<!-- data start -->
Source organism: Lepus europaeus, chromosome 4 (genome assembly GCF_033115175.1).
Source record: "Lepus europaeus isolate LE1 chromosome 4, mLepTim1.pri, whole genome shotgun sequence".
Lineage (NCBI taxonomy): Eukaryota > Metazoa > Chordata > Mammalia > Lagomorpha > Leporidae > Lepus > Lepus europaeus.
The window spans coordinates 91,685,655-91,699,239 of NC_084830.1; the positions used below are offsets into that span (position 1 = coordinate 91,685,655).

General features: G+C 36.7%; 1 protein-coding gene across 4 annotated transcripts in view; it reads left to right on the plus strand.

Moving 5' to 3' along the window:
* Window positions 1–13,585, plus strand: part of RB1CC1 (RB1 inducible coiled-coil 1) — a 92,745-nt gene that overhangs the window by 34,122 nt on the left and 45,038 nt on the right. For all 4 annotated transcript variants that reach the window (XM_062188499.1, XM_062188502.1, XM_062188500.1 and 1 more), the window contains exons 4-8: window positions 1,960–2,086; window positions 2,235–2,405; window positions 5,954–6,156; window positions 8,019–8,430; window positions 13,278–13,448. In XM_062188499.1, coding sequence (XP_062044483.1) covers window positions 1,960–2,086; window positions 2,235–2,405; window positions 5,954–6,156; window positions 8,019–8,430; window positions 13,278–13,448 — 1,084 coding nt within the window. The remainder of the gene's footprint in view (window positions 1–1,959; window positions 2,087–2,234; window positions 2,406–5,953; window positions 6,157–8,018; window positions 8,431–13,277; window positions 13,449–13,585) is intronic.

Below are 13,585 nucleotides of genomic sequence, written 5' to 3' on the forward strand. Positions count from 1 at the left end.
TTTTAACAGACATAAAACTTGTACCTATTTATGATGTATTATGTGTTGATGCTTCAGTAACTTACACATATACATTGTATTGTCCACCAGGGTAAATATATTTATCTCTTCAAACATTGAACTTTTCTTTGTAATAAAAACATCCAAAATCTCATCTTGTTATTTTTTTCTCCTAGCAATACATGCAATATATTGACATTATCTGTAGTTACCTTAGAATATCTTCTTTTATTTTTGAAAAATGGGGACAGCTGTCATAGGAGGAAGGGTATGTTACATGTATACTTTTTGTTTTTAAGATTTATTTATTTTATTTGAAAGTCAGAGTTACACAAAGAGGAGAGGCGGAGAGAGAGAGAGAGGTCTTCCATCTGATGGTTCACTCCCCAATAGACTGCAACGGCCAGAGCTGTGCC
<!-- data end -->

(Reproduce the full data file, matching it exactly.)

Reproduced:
Source organism: Lepus europaeus, chromosome 4 (genome assembly GCF_033115175.1).
Source record: "Lepus europaeus isolate LE1 chromosome 4, mLepTim1.pri, whole genome shotgun sequence".
Lineage (NCBI taxonomy): Eukaryota > Metazoa > Chordata > Mammalia > Lagomorpha > Leporidae > Lepus > Lepus europaeus.
The window spans coordinates 91,685,655-91,699,239 of NC_084830.1; the positions used below are offsets into that span (position 1 = coordinate 91,685,655).

General features: G+C 36.7%; 1 protein-coding gene across 4 annotated transcripts in view; it reads left to right on the plus strand.

Moving 5' to 3' along the window:
* Window positions 1–13,585, plus strand: part of RB1CC1 (RB1 inducible coiled-coil 1) — a 92,745-nt gene that overhangs the window by 34,122 nt on the left and 45,038 nt on the right. For all 4 annotated transcript variants that reach the window (XM_062188499.1, XM_062188502.1, XM_062188500.1 and 1 more), the window contains exons 4-8: window positions 1,960–2,086; window positions 2,235–2,405; window positions 5,954–6,156; window positions 8,019–8,430; window positions 13,278–13,448. In XM_062188499.1, coding sequence (XP_062044483.1) covers window positions 1,960–2,086; window positions 2,235–2,405; window positions 5,954–6,156; window positions 8,019–8,430; window positions 13,278–13,448 — 1,084 coding nt within the window. The remainder of the gene's footprint in view (window positions 1–1,959; window positions 2,087–2,234; window positions 2,406–5,953; window positions 6,157–8,018; window positions 8,431–13,277; window positions 13,449–13,585) is intronic.

Below are 13,585 nucleotides of genomic sequence, written 5' to 3' on the forward strand. Positions count from 1 at the left end.
TTTTAACAGACATAAAACTTGTACCTATTTATGATGTATTATGTGTTGATGCTTCAGTAACTTACACATATACATTGTATTGTCCACCAGGGTAAATATATTTATCTCTTCAAACATTGAACTTTTCTTTGTAATAAAAACATCCAAAATCTCATCTTGTTATTTTTTTCTCCTAGCAATACATGCAATATATTGACATTATCTGTAGTTACCTTAGAATATCTTCTTTTATTTTTGAAAAATGGGGACAGCTGTCATAGGAGGAAGGGTATGTTACATGTATACTTTTTGTTTTTAAGATTTATTTATTTTATTTGAAAGTCAGAGTTACACAAAGAGGAGAGGCGGAGAGAGAGAGAGAGGTCTTCCATCTGATGGTTCACTCCCCAATAGACTGCAACGGCCAGAGCTGTGCC